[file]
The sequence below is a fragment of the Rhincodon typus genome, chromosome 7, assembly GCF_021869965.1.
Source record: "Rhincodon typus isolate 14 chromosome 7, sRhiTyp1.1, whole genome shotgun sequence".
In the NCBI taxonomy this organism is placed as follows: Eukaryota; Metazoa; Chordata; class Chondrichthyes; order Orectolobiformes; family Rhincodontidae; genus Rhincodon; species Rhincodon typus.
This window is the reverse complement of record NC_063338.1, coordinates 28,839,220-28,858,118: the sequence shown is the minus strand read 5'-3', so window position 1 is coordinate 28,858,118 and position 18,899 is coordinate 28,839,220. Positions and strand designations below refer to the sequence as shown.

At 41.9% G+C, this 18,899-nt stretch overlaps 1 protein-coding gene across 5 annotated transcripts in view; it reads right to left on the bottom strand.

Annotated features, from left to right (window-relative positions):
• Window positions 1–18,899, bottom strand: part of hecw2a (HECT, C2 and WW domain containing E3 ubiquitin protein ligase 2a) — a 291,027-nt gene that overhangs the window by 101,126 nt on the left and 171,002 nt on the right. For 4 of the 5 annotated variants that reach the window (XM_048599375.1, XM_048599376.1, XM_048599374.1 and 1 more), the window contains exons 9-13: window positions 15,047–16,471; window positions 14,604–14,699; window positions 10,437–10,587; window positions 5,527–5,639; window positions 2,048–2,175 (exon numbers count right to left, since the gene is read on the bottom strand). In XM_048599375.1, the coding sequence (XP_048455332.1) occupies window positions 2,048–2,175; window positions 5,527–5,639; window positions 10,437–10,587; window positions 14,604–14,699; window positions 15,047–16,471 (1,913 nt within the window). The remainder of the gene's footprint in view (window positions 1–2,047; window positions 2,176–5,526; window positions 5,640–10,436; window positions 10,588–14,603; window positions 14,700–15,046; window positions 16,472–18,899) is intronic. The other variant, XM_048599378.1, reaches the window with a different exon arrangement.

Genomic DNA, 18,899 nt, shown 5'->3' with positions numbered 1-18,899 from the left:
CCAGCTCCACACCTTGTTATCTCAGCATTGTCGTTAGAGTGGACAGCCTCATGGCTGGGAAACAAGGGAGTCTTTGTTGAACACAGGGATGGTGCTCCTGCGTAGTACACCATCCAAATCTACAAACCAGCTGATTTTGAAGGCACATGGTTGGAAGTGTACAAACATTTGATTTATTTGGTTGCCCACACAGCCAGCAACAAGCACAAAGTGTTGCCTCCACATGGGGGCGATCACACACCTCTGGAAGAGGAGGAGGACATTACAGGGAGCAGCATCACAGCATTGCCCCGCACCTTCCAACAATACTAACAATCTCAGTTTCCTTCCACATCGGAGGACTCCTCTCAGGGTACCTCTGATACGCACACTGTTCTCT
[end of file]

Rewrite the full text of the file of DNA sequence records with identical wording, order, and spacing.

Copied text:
The sequence below is a fragment of the Rhincodon typus genome, chromosome 7, assembly GCF_021869965.1.
Source record: "Rhincodon typus isolate 14 chromosome 7, sRhiTyp1.1, whole genome shotgun sequence".
In the NCBI taxonomy this organism is placed as follows: Eukaryota; Metazoa; Chordata; class Chondrichthyes; order Orectolobiformes; family Rhincodontidae; genus Rhincodon; species Rhincodon typus.
This window is the reverse complement of record NC_063338.1, coordinates 28,839,220-28,858,118: the sequence shown is the minus strand read 5'-3', so window position 1 is coordinate 28,858,118 and position 18,899 is coordinate 28,839,220. Positions and strand designations below refer to the sequence as shown.

At 41.9% G+C, this 18,899-nt stretch overlaps 1 protein-coding gene across 5 annotated transcripts in view; it reads right to left on the bottom strand.

Annotated features, from left to right (window-relative positions):
• Window positions 1–18,899, bottom strand: part of hecw2a (HECT, C2 and WW domain containing E3 ubiquitin protein ligase 2a) — a 291,027-nt gene that overhangs the window by 101,126 nt on the left and 171,002 nt on the right. For 4 of the 5 annotated variants that reach the window (XM_048599375.1, XM_048599376.1, XM_048599374.1 and 1 more), the window contains exons 9-13: window positions 15,047–16,471; window positions 14,604–14,699; window positions 10,437–10,587; window positions 5,527–5,639; window positions 2,048–2,175 (exon numbers count right to left, since the gene is read on the bottom strand). In XM_048599375.1, the coding sequence (XP_048455332.1) occupies window positions 2,048–2,175; window positions 5,527–5,639; window positions 10,437–10,587; window positions 14,604–14,699; window positions 15,047–16,471 (1,913 nt within the window). The remainder of the gene's footprint in view (window positions 1–2,047; window positions 2,176–5,526; window positions 5,640–10,436; window positions 10,588–14,603; window positions 14,700–15,046; window positions 16,472–18,899) is intronic. The other variant, XM_048599378.1, reaches the window with a different exon arrangement.

Genomic DNA, 18,899 nt, shown 5'->3' with positions numbered 1-18,899 from the left:
CCAGCTCCACACCTTGTTATCTCAGCATTGTCGTTAGAGTGGACAGCCTCATGGCTGGGAAACAAGGGAGTCTTTGTTGAACACAGGGATGGTGCTCCTGCGTAGTACACCATCCAAATCTACAAACCAGCTGATTTTGAAGGCACATGGTTGGAAGTGTACAAACATTTGATTTATTTGGTTGCCCACACAGCCAGCAACAAGCACAAAGTGTTGCCTCCACATGGGGGCGATCACACACCTCTGGAAGAGGAGGAGGACATTACAGGGAGCAGCATCACAGCATTGCCCCGCACCTTCCAACAATACTAACAATCTCAGTTTCCTTCCACATCGGAGGACTCCTCTCAGGGTACCTCTGATACGCACACTGTTCTCT